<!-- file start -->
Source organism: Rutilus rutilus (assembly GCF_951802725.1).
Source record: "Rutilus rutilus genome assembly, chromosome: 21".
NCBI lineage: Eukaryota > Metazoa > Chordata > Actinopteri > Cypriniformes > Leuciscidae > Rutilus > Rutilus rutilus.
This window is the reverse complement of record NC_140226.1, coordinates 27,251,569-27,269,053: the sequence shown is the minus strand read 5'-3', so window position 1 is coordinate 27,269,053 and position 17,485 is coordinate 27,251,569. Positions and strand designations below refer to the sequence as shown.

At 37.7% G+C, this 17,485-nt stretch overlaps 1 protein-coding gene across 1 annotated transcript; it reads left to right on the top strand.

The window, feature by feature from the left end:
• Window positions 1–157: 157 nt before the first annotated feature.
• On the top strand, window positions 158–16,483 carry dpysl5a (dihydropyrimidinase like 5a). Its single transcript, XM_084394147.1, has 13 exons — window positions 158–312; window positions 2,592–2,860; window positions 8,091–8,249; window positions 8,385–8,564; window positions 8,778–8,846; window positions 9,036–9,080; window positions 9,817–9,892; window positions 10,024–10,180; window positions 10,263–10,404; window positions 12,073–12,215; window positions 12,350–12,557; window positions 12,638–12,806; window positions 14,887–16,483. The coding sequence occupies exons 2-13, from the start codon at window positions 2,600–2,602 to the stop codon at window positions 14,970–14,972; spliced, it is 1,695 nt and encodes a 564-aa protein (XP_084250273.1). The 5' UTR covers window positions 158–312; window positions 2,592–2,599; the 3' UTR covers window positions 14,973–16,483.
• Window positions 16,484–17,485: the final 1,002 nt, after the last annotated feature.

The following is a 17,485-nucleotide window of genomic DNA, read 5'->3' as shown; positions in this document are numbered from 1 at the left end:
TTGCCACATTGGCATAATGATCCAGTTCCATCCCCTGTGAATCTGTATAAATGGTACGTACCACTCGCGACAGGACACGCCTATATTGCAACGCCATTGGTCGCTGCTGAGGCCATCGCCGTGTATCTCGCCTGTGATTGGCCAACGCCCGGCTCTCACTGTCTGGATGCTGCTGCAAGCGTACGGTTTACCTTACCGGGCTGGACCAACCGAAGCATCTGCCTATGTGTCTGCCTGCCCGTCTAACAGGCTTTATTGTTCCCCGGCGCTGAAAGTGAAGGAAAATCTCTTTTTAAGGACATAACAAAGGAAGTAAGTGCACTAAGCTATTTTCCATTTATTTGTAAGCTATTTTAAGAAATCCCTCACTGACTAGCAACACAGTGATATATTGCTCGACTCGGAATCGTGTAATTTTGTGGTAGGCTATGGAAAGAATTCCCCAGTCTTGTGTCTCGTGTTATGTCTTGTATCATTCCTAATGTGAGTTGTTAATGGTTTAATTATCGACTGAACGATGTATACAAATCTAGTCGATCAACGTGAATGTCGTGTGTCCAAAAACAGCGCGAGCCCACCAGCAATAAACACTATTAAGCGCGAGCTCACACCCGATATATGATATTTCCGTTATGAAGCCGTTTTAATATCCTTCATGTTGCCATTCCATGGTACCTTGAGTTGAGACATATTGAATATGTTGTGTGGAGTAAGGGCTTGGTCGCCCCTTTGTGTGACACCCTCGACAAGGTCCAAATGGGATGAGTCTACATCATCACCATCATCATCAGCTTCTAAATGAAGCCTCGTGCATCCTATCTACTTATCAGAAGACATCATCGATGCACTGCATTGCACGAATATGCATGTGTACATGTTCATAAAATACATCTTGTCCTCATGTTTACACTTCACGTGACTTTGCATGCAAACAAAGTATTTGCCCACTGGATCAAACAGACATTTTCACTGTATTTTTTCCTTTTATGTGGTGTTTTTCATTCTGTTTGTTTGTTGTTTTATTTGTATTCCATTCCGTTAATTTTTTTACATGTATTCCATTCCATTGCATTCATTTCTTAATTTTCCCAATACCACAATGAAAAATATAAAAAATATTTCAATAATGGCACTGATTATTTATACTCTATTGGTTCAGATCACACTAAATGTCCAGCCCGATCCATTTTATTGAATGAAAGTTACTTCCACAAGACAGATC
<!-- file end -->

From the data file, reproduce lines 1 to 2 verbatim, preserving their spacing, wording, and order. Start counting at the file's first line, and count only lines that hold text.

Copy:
Source organism: Rutilus rutilus (assembly GCF_951802725.1).
Source record: "Rutilus rutilus genome assembly, chromosome: 21".